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The Stories We Tell Ourselves: An Optimistic View for Graduating During a Pandemic

I’m writing this from a local coffee shop in my hometown. Today is the first weekday they’ve been open for anything like normal hours in a number of weeks. I wanted to frequent this place during my last month of undergrad, but I have not had that luxury. I’ve had to spend over seven weeks away from my professors and fellow seniors. On Saturday, May 9th, my graduation was held virtually.

Everyone seems to have their own perspective on the COVID-19 pandemic, and that discussion understandably dominates blogs and current web articles, AEI’s online offerings notwithstanding. What follows are my own reflections as a senior college student graduating during the present crisis. I hope that it might add some small measure of value to the experiences of other graduating seniors. As a student leader, I’ve been involved in trying to speak a lot of positivity into my own small Christian campus, and I want to offer the same to other students in the AEI network.

Though college students are statistically among the least likely to die from COVID-19, we’ve all been affected by it in one way or another, such as dorm closures and online classes. Whether it is economic wisdom or foolishness behind the many promised stimulus checks, the vast majority of college students will not receive one, unless they are not claimed as a dependent. Our commencement ceremonies have been pushed back to the fall, or even as far as May 2021. We’re entering a hurting job market and a bleeding economy. How can we turn this situation to our best advantage?

During AEI’s recent livestream event entitled “Who Are We Becoming? Spiritual and Societal Growth in a Time of Crisis,” author and Christianity Today president, Timothy Dalrymple, observed that who we become as a result of this crisis largely depends on the story we tell ourselves during it. In all of the articles written, there are almost no stories that say everything will go back to exactly how it was before COVID-19. In fact, as WORLD Magazine founder and contributor Joel Belz writes, “the freedoms we inherit on the other side of this tragedy will be altogether different from what we experienced coming in.” Our sense of normalcy will be lost not only in a political and economic sense, but likely in everyday ways.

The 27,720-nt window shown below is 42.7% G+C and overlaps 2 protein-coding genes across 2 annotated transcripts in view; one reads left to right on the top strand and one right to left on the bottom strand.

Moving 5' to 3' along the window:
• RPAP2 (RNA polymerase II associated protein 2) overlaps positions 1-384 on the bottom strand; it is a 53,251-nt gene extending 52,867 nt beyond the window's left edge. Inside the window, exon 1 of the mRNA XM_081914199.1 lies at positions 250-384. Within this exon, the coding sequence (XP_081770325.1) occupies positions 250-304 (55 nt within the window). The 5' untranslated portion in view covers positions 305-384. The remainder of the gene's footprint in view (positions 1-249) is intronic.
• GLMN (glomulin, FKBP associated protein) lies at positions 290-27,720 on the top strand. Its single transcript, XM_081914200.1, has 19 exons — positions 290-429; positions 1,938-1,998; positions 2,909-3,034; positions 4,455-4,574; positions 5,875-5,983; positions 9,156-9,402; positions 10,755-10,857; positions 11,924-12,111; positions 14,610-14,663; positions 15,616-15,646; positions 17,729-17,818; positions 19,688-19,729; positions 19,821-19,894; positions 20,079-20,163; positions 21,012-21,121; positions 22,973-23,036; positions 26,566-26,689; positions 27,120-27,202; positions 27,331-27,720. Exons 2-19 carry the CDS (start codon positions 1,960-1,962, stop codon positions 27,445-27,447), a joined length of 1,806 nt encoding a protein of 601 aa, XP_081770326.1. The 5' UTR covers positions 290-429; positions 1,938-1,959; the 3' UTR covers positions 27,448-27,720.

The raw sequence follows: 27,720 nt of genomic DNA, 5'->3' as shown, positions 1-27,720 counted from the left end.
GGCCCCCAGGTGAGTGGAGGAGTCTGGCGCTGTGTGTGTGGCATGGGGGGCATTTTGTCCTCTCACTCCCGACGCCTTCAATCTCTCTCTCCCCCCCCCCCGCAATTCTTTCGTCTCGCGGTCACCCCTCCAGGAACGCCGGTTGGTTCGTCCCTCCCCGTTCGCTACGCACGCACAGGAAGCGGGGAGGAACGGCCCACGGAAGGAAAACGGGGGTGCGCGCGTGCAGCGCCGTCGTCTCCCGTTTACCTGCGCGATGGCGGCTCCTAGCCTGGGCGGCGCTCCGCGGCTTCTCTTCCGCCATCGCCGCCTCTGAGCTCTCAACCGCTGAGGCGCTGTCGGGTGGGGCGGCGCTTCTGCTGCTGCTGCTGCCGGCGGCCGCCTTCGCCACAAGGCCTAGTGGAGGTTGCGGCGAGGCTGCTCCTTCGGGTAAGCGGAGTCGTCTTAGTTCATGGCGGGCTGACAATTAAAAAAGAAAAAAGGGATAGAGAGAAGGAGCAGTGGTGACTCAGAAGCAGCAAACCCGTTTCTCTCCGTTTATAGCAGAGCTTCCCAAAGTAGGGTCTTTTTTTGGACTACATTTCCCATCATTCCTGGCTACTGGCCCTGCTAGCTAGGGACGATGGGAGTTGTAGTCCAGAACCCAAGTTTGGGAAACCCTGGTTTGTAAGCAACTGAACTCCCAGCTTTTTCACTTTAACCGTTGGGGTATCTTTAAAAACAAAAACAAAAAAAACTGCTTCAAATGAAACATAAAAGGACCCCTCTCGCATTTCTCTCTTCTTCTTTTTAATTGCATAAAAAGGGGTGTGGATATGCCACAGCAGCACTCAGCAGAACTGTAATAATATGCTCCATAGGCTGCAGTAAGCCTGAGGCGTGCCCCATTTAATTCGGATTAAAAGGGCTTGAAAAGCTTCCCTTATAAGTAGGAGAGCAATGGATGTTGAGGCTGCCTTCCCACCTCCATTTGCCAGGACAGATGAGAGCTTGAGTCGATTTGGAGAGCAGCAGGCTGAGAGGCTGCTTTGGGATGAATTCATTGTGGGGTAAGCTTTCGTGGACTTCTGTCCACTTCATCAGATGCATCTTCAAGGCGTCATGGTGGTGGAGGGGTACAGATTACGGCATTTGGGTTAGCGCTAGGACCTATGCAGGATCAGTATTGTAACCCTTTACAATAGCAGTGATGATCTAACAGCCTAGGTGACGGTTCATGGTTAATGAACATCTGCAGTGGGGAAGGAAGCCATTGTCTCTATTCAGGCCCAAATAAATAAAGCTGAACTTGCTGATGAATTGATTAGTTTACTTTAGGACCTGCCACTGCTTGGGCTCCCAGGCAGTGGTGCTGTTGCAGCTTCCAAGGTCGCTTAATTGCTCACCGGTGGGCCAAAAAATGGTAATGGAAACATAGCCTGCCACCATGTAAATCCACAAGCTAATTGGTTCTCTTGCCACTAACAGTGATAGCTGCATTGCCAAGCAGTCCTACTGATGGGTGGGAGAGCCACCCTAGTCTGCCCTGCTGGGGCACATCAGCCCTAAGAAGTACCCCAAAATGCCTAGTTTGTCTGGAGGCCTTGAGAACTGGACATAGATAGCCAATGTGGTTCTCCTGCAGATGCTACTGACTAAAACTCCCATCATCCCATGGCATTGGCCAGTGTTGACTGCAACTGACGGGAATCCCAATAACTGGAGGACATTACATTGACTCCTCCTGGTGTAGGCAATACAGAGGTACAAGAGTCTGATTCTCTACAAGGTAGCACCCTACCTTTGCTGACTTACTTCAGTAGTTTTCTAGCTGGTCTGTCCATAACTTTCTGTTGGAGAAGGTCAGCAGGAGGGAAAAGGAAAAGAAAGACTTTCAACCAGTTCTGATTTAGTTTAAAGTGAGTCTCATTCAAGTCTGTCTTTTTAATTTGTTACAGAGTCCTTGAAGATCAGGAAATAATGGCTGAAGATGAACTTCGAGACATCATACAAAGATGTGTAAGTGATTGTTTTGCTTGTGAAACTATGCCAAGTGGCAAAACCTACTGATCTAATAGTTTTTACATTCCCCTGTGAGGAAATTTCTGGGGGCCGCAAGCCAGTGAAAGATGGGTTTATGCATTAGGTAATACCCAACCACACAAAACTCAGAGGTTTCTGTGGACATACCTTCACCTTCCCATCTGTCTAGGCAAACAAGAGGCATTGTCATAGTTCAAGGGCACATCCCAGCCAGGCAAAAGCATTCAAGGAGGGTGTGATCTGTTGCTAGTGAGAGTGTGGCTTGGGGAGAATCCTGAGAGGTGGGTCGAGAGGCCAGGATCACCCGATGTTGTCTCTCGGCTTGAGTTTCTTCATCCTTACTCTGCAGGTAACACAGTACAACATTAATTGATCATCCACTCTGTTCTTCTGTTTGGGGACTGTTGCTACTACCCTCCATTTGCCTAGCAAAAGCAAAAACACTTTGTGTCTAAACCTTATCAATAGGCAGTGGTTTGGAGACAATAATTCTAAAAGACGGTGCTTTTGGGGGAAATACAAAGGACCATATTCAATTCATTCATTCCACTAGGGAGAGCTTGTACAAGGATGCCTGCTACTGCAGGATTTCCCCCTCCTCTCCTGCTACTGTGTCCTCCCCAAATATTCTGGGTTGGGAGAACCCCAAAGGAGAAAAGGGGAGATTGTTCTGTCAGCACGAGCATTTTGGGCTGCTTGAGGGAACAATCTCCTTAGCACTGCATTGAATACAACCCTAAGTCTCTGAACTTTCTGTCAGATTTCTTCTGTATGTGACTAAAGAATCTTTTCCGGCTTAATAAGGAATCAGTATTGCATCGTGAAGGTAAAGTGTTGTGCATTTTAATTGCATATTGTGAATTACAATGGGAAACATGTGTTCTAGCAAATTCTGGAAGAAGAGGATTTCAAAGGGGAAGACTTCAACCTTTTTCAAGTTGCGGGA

If life in the United States will be different post-pandemic, it would therefore be foolish to act otherwise. This idea runs counter to the popular sentiment (among younger generations) that to simply “keep calm and carry on” will allow a crisis to pass and allow “normal” life to either continue uninterrupted or resume exactly at the point where it was disturbed. But if there will indeed be a “new normal,” or as Dalrymple termed it during the event, a “new era,” maintaining a false sense of stability could actually do harm and not good.

If we (graduating seniors) should not expect that we will return to the pre-pandemic life that we now consider almost idyllic, what is the reality that we should accept? What is the story we should tell ourselves that will shape who we become in this first year post-college and post-pandemic? This is the question I’ve been coming to terms with, and where I have tried to speak positivity to my classmates at Bryan College.

Tennessee just reopened the majority of business with some lingering restrictions, but others will remained closed until the end of the month. I finished my last college assignment at the beginning of May. My observation is that the remaining lockdown time and the end of undergrad have aligned in a very timely fashion. Graduates now have approximately a month or more free from homework before fully entering the workforce. Could this be a bad thing? Yes, but there is also the chance to write a positive story about this experience. Graduates have the time to slow down, reset, and get our priorities straight before moving on. I took a gap year between high school and college. This time period can serve a similar purpose.

How can we utilize this time well, preparing for whatever a post-pandemic United States has in store? First, we can continue to research, learn, and keep our eyes and ears open. News is a swamp to wade through, but it is important that we stay on top of current events and stay informed. Second, we need to continually experience personal growth. The habits we form now in the weeks after college are the ones that might stick with us in the months and years to come. Whatever goals we’ve been putting off—whether exercise or health-related, refining particular skills, or developing a personal brand or projects—now is the time to set and accomplish those. Lastly, we can apply what we learned about ourselves in college. What struggles keep you from accomplishing your goals, or from being who you want to be? Eliminate them from your life now and be ahead of the game when the nation fully reopens.

Postponed or cancelled graduations are disappointing, yes. But our commencement ceremonies have no bearing on our future careers or our lives after the pandemic. How we utilize the next month, or few months, does. Therefore, choose to use the time you’ve been given to start writing a good story for your post-graduate future.